There is a voting machine in J. Alex Halderman’s office, not a particularly large one, just an oversize computer tablet set into a plastic frame balanced on tubular legs. But Halderman’s office isn’t especially large, either, so the machine takes up an inordinate, almost clumsy, amount of space. The machine is a Diebold AccuVote-TSX. In the jargon of election machinery, it is a DRE, which is short for direct recording electronic: Voters touch the screen to make their choices, which are then logged in the AccuVote’s memory. This is not exotic technology. DREs have been used in American elections for three decades, and the AccuVote and similar machines are being used in some 30 states this fall, when voters are determining, among other things, which party will control one or both houses of the United States Congress and whether there will be any reasonable checks on the current administration. Halderman got his AccuVote-TSX on eBay. It cost him $94.90 from a seller in North Canton, Ohio, who by last spring had sold at least 40 other used AccuVote-TSXs and had at least 10 more for sale (by the last week of October, he either had sold out or gone out of business, as his listing was gone). Because Halderman is a computer scientist at the University of Michigan, he programmed his AccuVote to tally a two-candidate election for “greatest university” between Michigan and, of course, Ohio State.
Myanmar has started a campaign to recruit 40,000 temporary workers to help police provide security for elections scheduled for November. Police Force Colonel Maung Maung Soe said locals would be given preference to provide security for each polling station in the country. “We will train them for enough knowledge and guidelines of what a policeman should know or follow,” he said. “They must follow or act under the supervision of the Myanmar police force. We are now preparing for the two-week course in which what they should or shouldn’t do and job description for them will be included.”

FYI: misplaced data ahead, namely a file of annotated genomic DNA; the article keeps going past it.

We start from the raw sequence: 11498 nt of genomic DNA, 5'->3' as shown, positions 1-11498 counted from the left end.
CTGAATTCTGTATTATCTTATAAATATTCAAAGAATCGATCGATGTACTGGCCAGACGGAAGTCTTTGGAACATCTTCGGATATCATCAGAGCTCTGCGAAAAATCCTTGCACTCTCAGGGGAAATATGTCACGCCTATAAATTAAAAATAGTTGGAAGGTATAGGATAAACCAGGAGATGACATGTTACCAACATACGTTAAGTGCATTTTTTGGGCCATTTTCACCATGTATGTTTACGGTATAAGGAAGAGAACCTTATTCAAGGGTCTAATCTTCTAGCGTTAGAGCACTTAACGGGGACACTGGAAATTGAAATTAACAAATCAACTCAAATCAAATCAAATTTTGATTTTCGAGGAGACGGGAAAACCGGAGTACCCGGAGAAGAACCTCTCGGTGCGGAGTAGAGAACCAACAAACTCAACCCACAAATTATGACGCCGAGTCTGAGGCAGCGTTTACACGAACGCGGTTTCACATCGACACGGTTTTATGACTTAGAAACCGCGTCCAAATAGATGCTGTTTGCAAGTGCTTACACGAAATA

Security has been a scarce commodity in Afghanistan for some time, but the Taliban’s recent spate of attacks intended to disrupt the April 5 elections – and the promise of more to come – have amplified the sense of insecurity. Assaults targeting international observers and the election commission itself have left open questions regarding the legitimacy and the security of Saturday’s vote. In an attempt to calm nerves and promise a safe day at the polls, the Interior Ministry, coupled with Afghan Special Forces, planned a press conference on Thursday to answer security questions. But things did not go as planned; after Wednesday’s deadly attack on the MOI’s compound within central Kabul’s heavily guarded “steel belt”, it started to seem that the Taliban can strike at will. So can the security apparatus improve confidence?
Malians voted on Sunday in the second round of parliamentary elections intended to cap the nation’s return to democracy but overshadowed by the deaths of two UN peacekeepers in an Islamist attack. The polls marked the troubled west African nation’s first steps to recovery after it was upended by a military coup in March last year, finalising a process begun with the election of President Ibrahim Boubacar Keita in August. “This second round establishes the recovery on a foundation of legitimacy in this country. It will give us more strength, more power to say ‘Mali’ and that’s what Mali needs,” Keita said after casting his ballot in the capital Bamako. “What has been done has put us in a position to say Mali everywhere with honour and dignity, without any hang-ups.”
Maldives: MDP cautious over police conduct as Commonwealth assigns election security consultant | Minivan News
The Maldivian Democratic Party (MDP) has expressed caution following the Commonwealth’s decision to assign a security expert to observe police conduct during the 2013 presidential election. The opposition party this week questioned the Commonwealth’s previous lack of success in ensuring security force reforms, adding that it remained “highly suspicious” of Police Commissioner Abdulla Riyaz’s conduct in the build up to the election. Police announced this week that the Commonwealth had appointed Eldred de Klerk to assist with ensuring election security, a decision they declared was in line with “international best practices” after requesting the intergovernmental organisation provide consultancy services. Police Commissioner Abdulla Riyaz met with de Klerk in Male’ on Sunday (August 26) to discuss his planned work ahead of the election.